How to prevent biofilms in space? Scientists try lube

Where there’s humans there will be biofilms. Hospitals, your water bottle, and even the International Space Station (ISS) all house these difficult to get rid of bacteria or fungi on surfaces.

“They’ve seen these biofilms, and they jeopardise a variety of instruments or equipment,” says MIT mechanical engineer, Professor Kripa Varanasi.

“Space suits, recycling units, radiators, and water treatment facilities. It’s a very important problem that needed to be understood.”

Now researchers from the US have discovered that biofilms on the ISS can be prevented from forming by using what’s called lubricated impregnated surfaces (LIS).

“LIS strongly inhibits biofilm formation compared to stainless steel,” the researchers write in their new paper, published in npj Microgravity.

“Furthermore, this effect is even greater in spaceflight than on Earth, making LIS a promising option for spacecraft use.”

The team used a bacterium called Pseudomonas aeruginosa which can cause hospital-acquired infections like pneumonia. It is also a bacterium which can form biofilms. Biofilms are trickier to remove than a regular clump of bacteria or fungi because they attach to a surface, and then creates a matrix to protect the inner layers of microbes.

Clogs in hoses for the water recovery system on the ISS have sometimes been so severe that they had to be sent back to Earth for cleaning and refurbishing.

To make a surface which prevented the formation of biofilms would protect astronauts and their equipment, as well as saving on costs.

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Inside these vials are chambers containing the new surface material and the microbes. They were launched in stasis to ISS to avoid bacterial growth before reaching microgravity conditions. Once in ISS, the astronauts activated the samples by combining the various chambers in the vials.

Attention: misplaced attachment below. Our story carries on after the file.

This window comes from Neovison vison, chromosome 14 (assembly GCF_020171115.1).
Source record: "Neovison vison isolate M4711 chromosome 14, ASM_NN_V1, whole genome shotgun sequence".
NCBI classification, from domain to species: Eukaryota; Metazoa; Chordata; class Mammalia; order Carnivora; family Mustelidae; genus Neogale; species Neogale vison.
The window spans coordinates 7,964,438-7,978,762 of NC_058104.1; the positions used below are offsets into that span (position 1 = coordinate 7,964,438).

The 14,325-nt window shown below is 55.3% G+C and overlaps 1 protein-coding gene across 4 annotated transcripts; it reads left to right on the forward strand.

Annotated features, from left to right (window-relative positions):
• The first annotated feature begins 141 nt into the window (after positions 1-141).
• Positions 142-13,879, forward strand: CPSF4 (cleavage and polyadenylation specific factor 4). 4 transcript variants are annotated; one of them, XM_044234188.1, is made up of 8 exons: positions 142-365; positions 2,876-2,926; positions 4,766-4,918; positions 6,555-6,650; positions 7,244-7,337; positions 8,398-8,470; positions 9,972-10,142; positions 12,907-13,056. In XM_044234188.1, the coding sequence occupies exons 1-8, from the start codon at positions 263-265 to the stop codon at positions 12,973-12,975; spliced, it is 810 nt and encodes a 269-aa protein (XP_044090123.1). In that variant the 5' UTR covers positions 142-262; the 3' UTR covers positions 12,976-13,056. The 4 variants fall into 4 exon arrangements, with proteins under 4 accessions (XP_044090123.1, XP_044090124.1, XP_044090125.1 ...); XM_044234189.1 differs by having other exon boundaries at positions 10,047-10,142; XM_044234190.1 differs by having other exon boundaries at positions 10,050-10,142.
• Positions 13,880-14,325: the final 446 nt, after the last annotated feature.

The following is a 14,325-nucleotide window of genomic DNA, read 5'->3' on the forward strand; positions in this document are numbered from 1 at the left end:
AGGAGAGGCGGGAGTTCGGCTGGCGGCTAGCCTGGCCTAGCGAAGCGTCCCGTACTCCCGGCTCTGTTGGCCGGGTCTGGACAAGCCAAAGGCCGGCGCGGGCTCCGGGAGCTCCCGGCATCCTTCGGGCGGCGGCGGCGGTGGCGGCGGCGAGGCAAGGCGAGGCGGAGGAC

Credit: Space Biofilm Program

The surface the researchers used in this experiment was silicon with nanoscale spikes. In the paper this is called ‘microtopography’ because it looks like a tiny pine forest. This ‘forest’ was then covered in silicon oil, which is held into place tightly due to capillary action.

The team found that this slippery surface prevented the microbes from attaching to the silicon, and therefore forming a biofilm.

In 2019 over three days the surfaces were sent up to the space station, while a control version was kept on Earth. The team found that the LIS was even better at preventing biofilms on space than it was on Earth.

“The results we got were surprising,” said Pamela Flores from the University of Colorado.

On the ground, biofilm formation was reduced by 74 percent, while in space there was an 86 percent reduction.

However, the experiment only ran for three days.

“We don’t know for how long it will be able to keep up this performance, so we definitely recommend a longer time of incubation, and also, if possible, a continuous analysis, and not just end points,” says Flores.

It’s also worth noting that one of the researchers – Kripa Varanasi – is also the founder of a company called LiquiGlide which makes LIS.

But if this is effective, it could be helpful to keep astronauts (and their pipes) healthy, while also helping those of us still on Earth.

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